# Does the unconditional variance implied by a GARCH equal the sample variance?

In the MATLAB default settings for GARCH estimation they say "presample conditional variance is the sample average of the squared disturbances of the offset-adjusted response data y". Am I right in interpreting this as the sample variance? (sorry my English is not so sophisticated for me to get that sentence)

(second not totally unrelated question) Let's say that I'm using 2000 daily log returns to estimate a GARCH(1,1), and obtain $\omega=0.0000026$, $\alpha_1=0.1381$ and $\beta_1=0.8587$. Therefore the unconditional variance is $\frac{w}{1-\alpha_1 - \beta_1}=0.0008$. Should this estimate theoretically be the same as the sample variance $\frac{1}{n}\sum_{i=1}^{2000}(r_t-\mu_t)^2$, or are unconditional variance and sample variance not the same thing?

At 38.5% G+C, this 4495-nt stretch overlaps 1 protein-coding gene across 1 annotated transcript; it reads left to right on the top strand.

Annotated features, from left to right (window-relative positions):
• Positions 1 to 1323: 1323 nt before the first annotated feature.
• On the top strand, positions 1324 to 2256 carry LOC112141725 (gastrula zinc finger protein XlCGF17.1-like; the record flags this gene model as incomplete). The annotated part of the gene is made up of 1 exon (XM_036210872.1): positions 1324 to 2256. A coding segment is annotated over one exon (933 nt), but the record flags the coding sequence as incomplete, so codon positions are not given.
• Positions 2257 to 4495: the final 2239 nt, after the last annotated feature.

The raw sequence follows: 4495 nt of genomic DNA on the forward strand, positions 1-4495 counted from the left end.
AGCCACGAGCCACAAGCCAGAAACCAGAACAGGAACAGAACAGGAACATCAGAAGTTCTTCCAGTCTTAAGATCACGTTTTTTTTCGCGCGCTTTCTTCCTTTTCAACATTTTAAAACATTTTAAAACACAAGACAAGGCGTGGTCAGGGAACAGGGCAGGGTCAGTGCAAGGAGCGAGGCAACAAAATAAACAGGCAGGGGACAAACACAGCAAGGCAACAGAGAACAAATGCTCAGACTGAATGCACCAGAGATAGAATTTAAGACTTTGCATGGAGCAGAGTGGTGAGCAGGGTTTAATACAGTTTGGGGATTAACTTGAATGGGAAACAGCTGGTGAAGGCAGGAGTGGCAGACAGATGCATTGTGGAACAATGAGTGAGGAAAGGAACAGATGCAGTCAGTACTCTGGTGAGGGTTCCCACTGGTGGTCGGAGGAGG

Although I do not know the particulars of the MATLAB function you are using, I guess "presample variance" simply refers to the first value of conditional variance $h_1$ (hence the adjective pre-sample). The knowledge of $h_1$ indeed allows all future conditional variances $(h_2,\dots,h_N)$ to be inferred since you already know the realised series of $(r_1, \dots, r_N)$ where $N=2000$ and $r_N$ the most recent past log-return in your case. Another possibility would be to consider $h_1$ as yet another parameter of your GARCH model and to determine it through maximum likelihood estimation.
• @Kondo Not in general. See this paper google.be/url?sa=t&source=web&rct=j&url=http://… which discusses at least 6 different ways of picking $h_1$. Note that you'll face a similar problem when you'll want to simulate from your (now calibrated) GARCH process: you'll need to fix both the initial $y_0$ and $r_0$ (and once again you'll have different possible ways of choosing $r_0$). – Quantuple May 18 '16 at 6:16